Minimally Invasive Spine Surgery

Spinal Cord

The term Minimally Invasive Spine Surgery (MIS) is used to describe a variety of surgical techniques where the incisions are smaller and the amount of tissue damage beneath the skin is reduced. In minimally invasive spine surgery, Dr. Jones-Quiadoo uses specially designed instruments that help him visualize the surgical field. Typically, this is done with tubular retractors that allow the surgeon to make a small incision but visualize a larger area beneath the small incision. Spine surgeons who perform minimally invasive spine surgery should be fully trained in the correct use of these techniques.

What Is The Future Of Minimally Invasive Spine Surgery?

Newer areas for minimally invasive techniques include the fusion of two vertebrae together and expanding endoscopic procedures (meaning: the surgery is performed through little holes in the skin as opposed to a larger incision). The field of minimally invasive spine surgery is growing rapidly and the overall trend is toward more minimally invasive techniques and new procedures.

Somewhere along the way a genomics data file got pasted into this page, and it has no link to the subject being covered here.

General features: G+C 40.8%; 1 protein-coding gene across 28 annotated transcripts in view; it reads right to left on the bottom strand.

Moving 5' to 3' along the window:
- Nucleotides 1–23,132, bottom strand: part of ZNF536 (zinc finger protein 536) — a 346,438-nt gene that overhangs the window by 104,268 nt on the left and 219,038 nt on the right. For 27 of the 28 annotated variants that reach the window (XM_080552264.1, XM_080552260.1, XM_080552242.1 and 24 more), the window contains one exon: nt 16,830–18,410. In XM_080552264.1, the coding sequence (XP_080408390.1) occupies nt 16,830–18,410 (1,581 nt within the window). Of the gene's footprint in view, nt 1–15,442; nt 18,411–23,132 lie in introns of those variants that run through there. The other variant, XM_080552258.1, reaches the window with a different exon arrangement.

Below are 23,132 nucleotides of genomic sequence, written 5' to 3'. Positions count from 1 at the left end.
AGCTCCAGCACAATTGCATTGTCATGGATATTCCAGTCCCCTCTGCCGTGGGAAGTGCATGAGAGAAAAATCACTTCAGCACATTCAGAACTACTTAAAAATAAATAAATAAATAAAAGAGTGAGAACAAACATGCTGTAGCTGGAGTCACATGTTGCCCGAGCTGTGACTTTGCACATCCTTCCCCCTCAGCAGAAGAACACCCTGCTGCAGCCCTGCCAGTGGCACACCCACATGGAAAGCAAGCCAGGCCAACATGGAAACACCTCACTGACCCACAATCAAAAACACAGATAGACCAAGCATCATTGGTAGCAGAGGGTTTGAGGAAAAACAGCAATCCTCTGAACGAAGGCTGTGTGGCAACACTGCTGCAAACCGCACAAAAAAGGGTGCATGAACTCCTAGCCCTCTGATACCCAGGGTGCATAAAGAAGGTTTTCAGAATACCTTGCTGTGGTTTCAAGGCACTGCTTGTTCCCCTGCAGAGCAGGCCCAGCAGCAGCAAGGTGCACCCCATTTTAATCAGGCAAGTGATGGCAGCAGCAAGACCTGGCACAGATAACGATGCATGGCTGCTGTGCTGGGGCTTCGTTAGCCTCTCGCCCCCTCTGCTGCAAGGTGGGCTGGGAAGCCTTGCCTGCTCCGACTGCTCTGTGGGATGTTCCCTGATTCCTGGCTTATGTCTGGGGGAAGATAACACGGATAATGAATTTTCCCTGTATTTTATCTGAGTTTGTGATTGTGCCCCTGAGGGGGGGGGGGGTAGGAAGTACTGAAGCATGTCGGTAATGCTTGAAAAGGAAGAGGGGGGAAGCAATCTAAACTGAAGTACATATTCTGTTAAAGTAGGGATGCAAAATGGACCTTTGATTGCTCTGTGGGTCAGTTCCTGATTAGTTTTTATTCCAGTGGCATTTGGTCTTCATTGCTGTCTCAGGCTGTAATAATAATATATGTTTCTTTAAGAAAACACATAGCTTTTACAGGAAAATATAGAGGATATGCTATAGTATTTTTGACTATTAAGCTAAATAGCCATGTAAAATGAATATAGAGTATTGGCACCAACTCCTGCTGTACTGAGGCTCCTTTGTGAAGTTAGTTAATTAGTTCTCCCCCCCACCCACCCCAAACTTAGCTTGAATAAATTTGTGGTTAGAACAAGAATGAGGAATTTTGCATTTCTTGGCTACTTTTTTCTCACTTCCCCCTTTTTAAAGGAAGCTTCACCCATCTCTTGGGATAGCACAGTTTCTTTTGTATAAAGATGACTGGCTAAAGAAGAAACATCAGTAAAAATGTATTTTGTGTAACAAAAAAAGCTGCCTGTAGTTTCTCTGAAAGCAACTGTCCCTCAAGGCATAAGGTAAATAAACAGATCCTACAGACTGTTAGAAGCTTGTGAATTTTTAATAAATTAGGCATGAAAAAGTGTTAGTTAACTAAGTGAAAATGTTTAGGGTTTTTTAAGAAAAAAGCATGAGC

What Are The Potential Benefits Of Minimally Invasive Spine Surgery?

The potential benefits of minimally invasive spine surgery may include smaller scars following the operation and less damage to the surrounding tissues beneath the skin, meaning less pain and blood loss. The potential outcomes of such operations are the reduction of pain and morbidity associated with standard open surgery. At the moment there is insufficient data to show that minimally invasive spine surgery provides any short and long term benefit to patients when compared to traditional spine surgery.

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